U.S Customs Air and Marine Operations rescue hiker in Sabino Canyon

Contributed Photo/Courtesy U.S. Customs and Border Protection: A UH-60 Black Hawk helicopter was utilized to rescue a hiker in Sabino Canyon who suffered from heatstroke.

Contributed Article/Courtesy U.S. Customs and Border Protection

TUCSON – U.S. Customs and Border Protection (CBP), Air and Marine Operations (AMO) extracted a hiker suffering a heat emergency in Sabino Canyon over the weekend.

Friday afternoon, Pima County search and rescue (SAR) contacted the U.S. Border Patrol’s Arizona Air Coordination Center (A2C2) requesting a hoist capable UH-60 Black Hawk helicopter for a heatstroke victim in Sabino Canyon approximately 2.5 miles along the Seven Falls trail northeast of Tucson. At the time, the SAR team was still en route to the victim and requested a helicopter in case air evac was necessary. The A2C2 relayed the request to the AMO Tucson Air Branch at Davis Monthan Air Force Base.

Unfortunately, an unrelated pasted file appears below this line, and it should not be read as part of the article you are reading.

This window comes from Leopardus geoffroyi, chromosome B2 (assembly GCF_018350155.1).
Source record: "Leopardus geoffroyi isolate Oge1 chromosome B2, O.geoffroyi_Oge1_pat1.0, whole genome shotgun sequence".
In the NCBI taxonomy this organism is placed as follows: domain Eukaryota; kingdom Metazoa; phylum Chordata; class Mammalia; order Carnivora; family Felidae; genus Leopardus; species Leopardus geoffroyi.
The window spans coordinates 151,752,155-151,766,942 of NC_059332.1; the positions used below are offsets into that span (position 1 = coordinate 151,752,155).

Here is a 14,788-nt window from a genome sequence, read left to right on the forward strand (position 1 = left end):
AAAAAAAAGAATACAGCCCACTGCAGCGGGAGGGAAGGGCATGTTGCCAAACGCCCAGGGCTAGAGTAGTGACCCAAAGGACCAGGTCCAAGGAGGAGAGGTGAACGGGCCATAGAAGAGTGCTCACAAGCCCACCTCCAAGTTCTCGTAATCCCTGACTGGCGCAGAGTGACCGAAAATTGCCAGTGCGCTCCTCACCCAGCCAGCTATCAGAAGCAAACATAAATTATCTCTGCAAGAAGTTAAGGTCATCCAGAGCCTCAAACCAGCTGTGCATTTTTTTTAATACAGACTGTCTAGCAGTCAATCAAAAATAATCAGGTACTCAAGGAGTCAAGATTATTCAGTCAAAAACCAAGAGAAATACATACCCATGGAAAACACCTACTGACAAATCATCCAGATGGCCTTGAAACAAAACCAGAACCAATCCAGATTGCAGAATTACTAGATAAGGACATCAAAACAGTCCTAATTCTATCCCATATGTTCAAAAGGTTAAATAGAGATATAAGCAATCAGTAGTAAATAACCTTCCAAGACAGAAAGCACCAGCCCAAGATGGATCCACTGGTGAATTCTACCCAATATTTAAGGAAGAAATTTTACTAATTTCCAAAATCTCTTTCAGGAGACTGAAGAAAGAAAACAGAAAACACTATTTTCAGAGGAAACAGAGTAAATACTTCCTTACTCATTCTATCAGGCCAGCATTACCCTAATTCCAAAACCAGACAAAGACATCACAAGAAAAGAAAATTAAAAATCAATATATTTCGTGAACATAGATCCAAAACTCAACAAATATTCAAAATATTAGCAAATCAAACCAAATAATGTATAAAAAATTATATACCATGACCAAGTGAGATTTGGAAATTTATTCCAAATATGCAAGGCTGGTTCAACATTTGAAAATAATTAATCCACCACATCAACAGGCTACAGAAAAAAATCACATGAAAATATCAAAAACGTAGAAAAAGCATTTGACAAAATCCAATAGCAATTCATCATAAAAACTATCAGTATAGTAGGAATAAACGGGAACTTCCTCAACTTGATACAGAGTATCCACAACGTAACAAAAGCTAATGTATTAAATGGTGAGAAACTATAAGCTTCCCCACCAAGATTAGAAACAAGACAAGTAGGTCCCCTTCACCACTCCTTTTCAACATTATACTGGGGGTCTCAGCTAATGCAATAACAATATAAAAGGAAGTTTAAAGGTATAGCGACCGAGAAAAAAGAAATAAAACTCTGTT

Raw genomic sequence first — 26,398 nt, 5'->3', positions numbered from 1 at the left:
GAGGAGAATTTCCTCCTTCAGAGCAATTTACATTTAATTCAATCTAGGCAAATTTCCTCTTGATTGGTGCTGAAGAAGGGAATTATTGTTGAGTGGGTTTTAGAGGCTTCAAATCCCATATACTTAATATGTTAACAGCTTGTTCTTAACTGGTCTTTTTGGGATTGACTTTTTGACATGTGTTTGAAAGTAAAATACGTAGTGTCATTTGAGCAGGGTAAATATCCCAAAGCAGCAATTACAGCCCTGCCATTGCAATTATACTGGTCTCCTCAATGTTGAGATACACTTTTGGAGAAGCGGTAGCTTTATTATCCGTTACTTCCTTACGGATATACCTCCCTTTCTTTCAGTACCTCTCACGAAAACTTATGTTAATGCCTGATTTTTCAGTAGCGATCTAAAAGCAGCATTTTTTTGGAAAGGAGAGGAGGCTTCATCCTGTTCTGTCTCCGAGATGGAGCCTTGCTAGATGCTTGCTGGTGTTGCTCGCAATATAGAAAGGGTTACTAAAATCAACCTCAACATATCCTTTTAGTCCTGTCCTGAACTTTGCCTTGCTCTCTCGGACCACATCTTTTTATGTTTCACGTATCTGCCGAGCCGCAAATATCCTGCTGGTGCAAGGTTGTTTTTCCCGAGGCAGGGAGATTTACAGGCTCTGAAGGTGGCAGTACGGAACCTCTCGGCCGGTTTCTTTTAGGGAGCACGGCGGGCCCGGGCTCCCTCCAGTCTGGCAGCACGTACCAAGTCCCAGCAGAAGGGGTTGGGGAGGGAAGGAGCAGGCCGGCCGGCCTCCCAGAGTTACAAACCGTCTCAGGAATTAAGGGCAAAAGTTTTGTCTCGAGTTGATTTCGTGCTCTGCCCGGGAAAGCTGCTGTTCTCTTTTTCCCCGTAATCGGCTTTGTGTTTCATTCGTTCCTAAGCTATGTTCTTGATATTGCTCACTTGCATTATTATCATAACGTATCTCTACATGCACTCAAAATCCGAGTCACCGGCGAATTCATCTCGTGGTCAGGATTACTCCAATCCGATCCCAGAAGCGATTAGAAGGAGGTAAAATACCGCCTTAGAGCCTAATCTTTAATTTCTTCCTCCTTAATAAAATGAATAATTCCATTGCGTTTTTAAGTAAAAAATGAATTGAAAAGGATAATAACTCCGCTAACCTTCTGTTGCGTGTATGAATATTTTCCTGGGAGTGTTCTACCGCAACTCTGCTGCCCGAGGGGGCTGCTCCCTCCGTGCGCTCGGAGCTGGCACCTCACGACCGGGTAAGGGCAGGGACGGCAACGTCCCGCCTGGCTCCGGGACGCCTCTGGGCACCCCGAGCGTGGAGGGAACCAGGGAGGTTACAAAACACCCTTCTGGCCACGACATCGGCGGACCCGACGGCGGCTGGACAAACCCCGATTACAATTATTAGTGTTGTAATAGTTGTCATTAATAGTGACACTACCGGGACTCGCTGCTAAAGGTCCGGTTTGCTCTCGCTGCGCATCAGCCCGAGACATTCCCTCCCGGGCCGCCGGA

U.S. Customs and Border Protection Air and Marine Operations Video

At approximately 1:15 p.m., the UH-60 crew launched from the Air Branch and was on scene within 7 minutes. Upon arrival, the aircrew located the patient and the SAR team, but could not find a suitable landing area near the patient due to the steep, rugged terrain. The aircrew inserted a single Rescue Specialist via hoist at approximately 35 feet. The patient and Rescue Specialist were extracted via hoist. An AMO Emergency Medical Technician onboard assessed the 25-year male U.S. citizen patient who was suffering from heat-related injuries. The patient was transported to a Pima County Sheriff’s Office rescue team nearby.

“When someone is in trouble whether it be along the border or elsewhere throughout southern Arizona, citizenship, nationality, or immigration status is a non-issue,” said Director of Air Operations, Tucson Air Branch, Michael Montgomery.  “The same tools used for border security are immediately directed to the person in need whether they are atop an inaccessible peak in the Baboquivari Mountains or elsewhere.”

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